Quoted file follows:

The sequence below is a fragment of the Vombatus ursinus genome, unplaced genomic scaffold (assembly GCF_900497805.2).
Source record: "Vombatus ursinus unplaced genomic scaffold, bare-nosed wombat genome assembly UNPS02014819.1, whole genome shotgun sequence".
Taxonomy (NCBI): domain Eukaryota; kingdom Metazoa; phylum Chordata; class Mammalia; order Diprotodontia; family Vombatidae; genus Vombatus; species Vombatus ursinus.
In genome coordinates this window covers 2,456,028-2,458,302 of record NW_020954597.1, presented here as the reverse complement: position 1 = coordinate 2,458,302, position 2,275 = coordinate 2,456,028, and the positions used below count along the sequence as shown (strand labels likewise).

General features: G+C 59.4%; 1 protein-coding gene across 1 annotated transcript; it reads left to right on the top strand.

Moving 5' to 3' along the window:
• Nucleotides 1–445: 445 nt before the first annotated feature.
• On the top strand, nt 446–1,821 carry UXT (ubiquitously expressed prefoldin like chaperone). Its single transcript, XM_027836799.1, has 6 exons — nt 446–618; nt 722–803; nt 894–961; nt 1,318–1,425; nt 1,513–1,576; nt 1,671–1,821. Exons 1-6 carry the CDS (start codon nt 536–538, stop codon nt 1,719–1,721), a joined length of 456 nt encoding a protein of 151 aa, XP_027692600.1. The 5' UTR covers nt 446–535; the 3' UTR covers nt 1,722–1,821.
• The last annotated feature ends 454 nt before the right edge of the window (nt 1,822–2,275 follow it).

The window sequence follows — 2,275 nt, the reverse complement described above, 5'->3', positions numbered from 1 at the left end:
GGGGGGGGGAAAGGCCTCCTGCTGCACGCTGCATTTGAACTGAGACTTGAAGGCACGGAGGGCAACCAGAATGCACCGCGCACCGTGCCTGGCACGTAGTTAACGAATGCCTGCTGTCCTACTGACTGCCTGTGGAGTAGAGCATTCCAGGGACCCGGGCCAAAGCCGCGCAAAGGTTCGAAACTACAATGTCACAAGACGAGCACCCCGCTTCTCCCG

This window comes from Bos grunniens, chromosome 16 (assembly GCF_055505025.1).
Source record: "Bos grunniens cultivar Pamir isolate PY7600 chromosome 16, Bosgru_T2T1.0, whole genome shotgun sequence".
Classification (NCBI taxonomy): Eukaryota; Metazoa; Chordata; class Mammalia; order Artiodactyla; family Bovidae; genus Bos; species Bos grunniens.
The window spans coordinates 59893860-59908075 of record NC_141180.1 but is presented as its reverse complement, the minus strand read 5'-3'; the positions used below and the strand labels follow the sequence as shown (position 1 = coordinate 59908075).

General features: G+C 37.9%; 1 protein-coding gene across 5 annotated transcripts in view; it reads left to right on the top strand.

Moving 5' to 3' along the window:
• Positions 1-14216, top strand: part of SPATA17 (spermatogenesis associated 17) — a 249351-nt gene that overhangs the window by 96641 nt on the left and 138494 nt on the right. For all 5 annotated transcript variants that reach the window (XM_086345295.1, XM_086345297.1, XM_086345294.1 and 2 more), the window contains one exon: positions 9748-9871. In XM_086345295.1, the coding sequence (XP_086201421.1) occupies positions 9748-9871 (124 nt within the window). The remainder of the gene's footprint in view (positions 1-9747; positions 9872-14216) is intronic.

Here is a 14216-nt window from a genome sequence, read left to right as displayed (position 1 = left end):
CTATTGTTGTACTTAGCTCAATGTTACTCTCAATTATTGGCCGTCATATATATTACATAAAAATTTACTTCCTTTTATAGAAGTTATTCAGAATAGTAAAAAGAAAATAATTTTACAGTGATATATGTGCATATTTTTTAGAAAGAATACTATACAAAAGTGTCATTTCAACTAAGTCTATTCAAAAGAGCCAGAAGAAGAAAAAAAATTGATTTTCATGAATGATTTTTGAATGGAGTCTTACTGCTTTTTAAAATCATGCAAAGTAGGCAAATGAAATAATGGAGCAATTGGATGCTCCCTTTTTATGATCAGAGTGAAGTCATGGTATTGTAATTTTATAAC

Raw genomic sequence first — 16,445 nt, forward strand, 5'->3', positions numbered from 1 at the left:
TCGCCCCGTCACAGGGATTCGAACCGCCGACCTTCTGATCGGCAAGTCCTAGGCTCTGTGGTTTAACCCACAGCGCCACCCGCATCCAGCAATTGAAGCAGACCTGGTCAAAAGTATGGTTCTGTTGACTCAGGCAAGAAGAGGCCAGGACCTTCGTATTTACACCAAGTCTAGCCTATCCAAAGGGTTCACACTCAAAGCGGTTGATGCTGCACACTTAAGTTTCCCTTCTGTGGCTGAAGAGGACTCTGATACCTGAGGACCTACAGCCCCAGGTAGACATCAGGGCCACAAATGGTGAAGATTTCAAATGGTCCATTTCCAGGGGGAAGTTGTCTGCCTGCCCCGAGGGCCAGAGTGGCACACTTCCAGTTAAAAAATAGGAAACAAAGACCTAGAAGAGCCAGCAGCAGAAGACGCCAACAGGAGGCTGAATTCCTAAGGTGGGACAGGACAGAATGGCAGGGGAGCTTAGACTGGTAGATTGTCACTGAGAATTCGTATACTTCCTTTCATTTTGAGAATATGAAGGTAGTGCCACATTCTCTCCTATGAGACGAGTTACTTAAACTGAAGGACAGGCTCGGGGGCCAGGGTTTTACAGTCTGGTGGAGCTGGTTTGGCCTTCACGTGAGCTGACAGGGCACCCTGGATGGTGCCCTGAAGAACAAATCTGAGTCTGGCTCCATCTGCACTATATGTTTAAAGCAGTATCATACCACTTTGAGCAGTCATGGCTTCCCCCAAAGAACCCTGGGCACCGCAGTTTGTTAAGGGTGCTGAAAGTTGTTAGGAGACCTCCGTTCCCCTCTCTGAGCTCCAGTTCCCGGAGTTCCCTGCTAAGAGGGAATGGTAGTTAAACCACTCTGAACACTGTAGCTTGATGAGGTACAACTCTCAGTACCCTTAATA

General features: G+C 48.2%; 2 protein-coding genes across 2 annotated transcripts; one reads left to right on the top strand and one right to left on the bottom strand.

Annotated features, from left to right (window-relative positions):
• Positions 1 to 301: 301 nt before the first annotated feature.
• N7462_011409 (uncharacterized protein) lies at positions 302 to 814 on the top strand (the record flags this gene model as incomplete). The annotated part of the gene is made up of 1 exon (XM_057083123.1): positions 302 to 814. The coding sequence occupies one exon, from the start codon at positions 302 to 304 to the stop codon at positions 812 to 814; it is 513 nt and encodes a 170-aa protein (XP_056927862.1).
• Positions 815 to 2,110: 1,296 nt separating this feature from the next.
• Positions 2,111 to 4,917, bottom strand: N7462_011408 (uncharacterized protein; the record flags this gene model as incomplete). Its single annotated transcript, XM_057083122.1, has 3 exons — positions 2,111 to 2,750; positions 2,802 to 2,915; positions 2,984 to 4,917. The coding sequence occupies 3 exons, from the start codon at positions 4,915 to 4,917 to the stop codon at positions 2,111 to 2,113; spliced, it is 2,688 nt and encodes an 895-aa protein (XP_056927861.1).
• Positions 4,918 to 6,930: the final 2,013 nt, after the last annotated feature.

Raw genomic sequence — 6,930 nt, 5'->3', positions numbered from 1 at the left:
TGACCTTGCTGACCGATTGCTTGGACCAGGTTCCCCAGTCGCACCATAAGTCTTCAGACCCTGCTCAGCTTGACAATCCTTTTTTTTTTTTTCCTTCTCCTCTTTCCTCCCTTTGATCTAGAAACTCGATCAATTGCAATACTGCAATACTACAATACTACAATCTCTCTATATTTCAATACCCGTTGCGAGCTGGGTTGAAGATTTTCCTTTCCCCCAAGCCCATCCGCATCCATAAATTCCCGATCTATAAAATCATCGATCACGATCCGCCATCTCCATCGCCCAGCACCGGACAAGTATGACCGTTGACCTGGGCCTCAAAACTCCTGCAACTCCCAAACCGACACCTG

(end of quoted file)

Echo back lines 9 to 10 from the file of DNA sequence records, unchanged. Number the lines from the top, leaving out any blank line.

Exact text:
• The last annotated feature ends 454 nt before the right edge of the window (nt 1,822–2,275 follow it).

The window sequence follows — 2,275 nt, the reverse complement described above, 5'->3', positions numbered from 1 at the left end: